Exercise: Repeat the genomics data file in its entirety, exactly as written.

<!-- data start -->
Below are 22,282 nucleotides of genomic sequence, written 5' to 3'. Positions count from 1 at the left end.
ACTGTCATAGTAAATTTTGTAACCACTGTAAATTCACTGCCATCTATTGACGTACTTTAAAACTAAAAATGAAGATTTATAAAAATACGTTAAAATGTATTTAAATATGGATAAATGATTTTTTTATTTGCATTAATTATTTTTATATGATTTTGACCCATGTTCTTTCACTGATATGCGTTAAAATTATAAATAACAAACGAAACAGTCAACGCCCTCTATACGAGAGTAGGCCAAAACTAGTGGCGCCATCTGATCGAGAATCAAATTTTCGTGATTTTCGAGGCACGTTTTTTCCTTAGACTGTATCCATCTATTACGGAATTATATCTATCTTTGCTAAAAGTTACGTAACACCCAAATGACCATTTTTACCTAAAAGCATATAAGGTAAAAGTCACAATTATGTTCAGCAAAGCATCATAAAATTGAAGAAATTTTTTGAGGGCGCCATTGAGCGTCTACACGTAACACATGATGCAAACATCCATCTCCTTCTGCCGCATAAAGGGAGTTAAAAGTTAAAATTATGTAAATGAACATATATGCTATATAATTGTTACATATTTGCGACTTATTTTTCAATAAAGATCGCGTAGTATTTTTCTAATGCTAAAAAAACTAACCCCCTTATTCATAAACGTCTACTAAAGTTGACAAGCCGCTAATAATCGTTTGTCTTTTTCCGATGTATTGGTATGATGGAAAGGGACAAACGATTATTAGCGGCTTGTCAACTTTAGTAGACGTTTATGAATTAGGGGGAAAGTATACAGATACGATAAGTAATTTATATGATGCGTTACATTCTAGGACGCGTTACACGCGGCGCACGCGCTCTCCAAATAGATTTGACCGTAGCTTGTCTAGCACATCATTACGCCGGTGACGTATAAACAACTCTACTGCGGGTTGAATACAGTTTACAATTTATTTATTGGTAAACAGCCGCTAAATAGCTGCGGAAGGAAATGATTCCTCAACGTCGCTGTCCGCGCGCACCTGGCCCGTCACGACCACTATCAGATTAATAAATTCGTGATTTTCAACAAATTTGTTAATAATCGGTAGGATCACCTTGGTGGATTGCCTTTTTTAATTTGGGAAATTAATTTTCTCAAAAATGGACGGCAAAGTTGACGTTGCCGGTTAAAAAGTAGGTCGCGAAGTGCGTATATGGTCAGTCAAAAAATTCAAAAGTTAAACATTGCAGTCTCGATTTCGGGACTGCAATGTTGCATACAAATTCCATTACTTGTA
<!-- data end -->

Below are 22,282 nucleotides of genomic sequence, written 5' to 3'. Positions count from 1 at the left end.
ACTGTCATAGTAAATTTTGTAACCACTGTAAATTCACTGCCATCTATTGACGTACTTTAAAACTAAAAATGAAGATTTATAAAAATACGTTAAAATGTATTTAAATATGGATAAATGATTTTTTTATTTGCATTAATTATTTTTATATGATTTTGACCCATGTTCTTTCACTGATATGCGTTAAAATTATAAATAACAAACGAAACAGTCAACGCCCTCTATACGAGAGTAGGCCAAAACTAGTGGCGCCATCTGATCGAGAATCAAATTTTCGTGATTTTCGAGGCACGTTTTTTCCTTAGACTGTATCCATCTATTACGGAATTATATCTATCTTTGCTAAAAGTTACGTAACACCCAAATGACCATTTTTACCTAAAAGCATATAAGGTAAAAGTCACAATTATGTTCAGCAAAGCATCATAAAATTGAAGAAATTTTTTGAGGGCGCCATTGAGCGTCTACACGTAACACATGATGCAAACATCCATCTCCTTCTGCCGCATAAAGGGAGTTAAAAGTTAAAATTATGTAAATGAACATATATGCTATATAATTGTTACATATTTGCGACTTATTTTTCAATAAAGATCGCGTAGTATTTTTCTAATGCTAAAAAAACTAACCCCCTTATTCATAAACGTCTACTAAAGTTGACAAGCCGCTAATAATCGTTTGTCTTTTTCCGATGTATTGGTATGATGGAAAGGGACAAACGATTATTAGCGGCTTGTCAACTTTAGTAGACGTTTATGAATTAGGGGGAAAGTATACAGATACGATAAGTAATTTATATGATGCGTTACATTCTAGGACGCGTTACACGCGGCGCACGCGCTCTCCAAATAGATTTGACCGTAGCTTGTCTAGCACATCATTACGCCGGTGACGTATAAACAACTCTACTGCGGGTTGAATACAGTTTACAATTTATTTATTGGTAAACAGCCGCTAAATAGCTGCGGAAGGAAATGATTCCTCAACGTCGCTGTCCGCGCGCACCTGGCCCGTCACGACCACTATCAGATTAATAAATTCGTGATTTTCAACAAATTTGTTAATAATCGGTAGGATCACCTTGGTGGATTGCCTTTTTTAATTTGGGAAATTAATTTTCTCAAAAATGGACGGCAAAGTTGACGTTGCCGGTTAAAAAGTAGGTCGCGAAGTGCGTATATGGTCAGTCAAAAAATTCAAAAGTTAAACATTGCAGTCTCGATTTCGGGACTGCAATGTTGCATACAAATTCCATTACTTGTA